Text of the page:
Biohacking - The History of Nutritional Research, 80´s-today

In 2016, a researcher by the name of Ramsden at the NIH revisited data from the Minnesota Coronary Experiment. His team combed through hundreds of data from blood work and autopsies. Published in 2016 in the British Medical Journal, the study showed that the more cholesterol in a diet, the higher the likelihood of death. People who consumed the reduced fat diet had more deaths and this was seen especially in women and people age 65 and up. 


Ramsden also dug out data from the Sydney Heart Study, which was similar to the Minnesota Coronary Experiment, but done in Australia. To see if results of lowering cholesterol on people with a different genetic makeup would be the same. The study found that the more you drop the fat, the higher your likelihood of death from cardiovascular disease in particular, and all causes in general. 


But Ramsden didn't stop there, he looked at all studies of dietary interventions where saturated fat was replaced with vegetable oils, and did a meta-analysis. The studies included were the Minnesota Coronary Experiment, the Sydney Diet Heart Study, the LA Veterans Study, The Rose Corn Oil Trial, the Medical Research Council Soy Study, and others. All of these studies showed either no effect on cholesterol when saturated fat was replaced with vegetable oils, or worse, showed that you were better off being on the control diet. In the 1990s, Alessandro Menotti, an Italian counterpart of Ancel Keys in the Seven Countries Study, conducted a study on how many people had strokes or died from strokes 20 years after the study. Statistical analysis showed that only age and mean blood pressure carry significant positive coefficients. Whereas all the other available factors including serum cholesterol did not approach significant levels. So this analysis looked specifically at cholesterol and brain disease like strokes. 


Another large study looking at dietary intake of fat and the risk of stroke involved a cohort of over 50,000 males, the US Healthcare Professional Study, aged 40 to 75 years of age. For this analysis, subjects were followed from 1986 to 2000. When they looked at the relationship between strokes and fat, they found nothing. Then they looked more closely to see whether the type of fat or the source of fat mattered. Again, there was no significance, meaning there was no relationship between red meat, high fat dairy products, nuts or eggs. And they also looked at the amount of consumption from less than once a week to more than once a day, none of it mattered.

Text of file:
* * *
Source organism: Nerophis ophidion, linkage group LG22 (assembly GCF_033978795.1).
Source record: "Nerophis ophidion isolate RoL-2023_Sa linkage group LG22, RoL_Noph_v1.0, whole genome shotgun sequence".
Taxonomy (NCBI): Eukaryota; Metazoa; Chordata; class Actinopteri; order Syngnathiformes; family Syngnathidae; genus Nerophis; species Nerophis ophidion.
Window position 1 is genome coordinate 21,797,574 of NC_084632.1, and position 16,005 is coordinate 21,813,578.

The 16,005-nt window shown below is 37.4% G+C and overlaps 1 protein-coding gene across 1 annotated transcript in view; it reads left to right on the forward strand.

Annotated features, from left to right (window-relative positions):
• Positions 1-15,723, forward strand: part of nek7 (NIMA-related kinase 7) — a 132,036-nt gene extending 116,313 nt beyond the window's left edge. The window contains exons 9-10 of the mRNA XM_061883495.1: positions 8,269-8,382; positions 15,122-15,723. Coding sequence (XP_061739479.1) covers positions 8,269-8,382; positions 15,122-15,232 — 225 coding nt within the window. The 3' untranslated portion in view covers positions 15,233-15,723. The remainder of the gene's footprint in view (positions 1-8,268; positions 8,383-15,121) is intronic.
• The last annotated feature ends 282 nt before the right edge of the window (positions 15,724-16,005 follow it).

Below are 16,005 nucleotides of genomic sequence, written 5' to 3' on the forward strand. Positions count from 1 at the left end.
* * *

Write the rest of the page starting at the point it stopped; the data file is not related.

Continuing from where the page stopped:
Let's look at one final study. The Reasons for Geographic and Racial Differences in Stroke study, or the REGARDS study, is a national population-based longitudinal study out of the University of Alabama. This study observed 30,000 African-American, and Caucasian adults. The objective was to determine the causes for the excess stroke mortality in the Southeastern US, the Stroke Belt, and why there is such a disproportionate number of strokes among African-Americans. They looked at patterns in diet, and five emerged. Fast-food, southern, plant-based, sweets, and alcohol. The one pattern that was consistently associated with higher mortality in strokes was the southern diet. And the one that was the least likely to be associated with stroke and mortality was the plant-based diet. 


The southern diet was high in fried food, processed meats, and sweetened beverages, and low in fruits and vegetables. 

They even created multiple statistical models to try to adjust for the association of diet with other factors like age, race, sex, education, income, smoking, and being sedentary. With each model, the southern diet was statistically likely to be associated with strokes and mortality. 


All this data caused the American Heart Association to change their longstanding recommendation of a low-fat diet to removing that recommendation altogether in 2015. The recommended amount of saturated fat remains at 10% or less however. We've now seen enough strong data to debunk the association between dietary fat and not only heart disease, but also brain disease in the form of strokes and overall mortality from these diseases. The pendulum swung in the other direction and mass media went from vilifying fat to glorifying it. 

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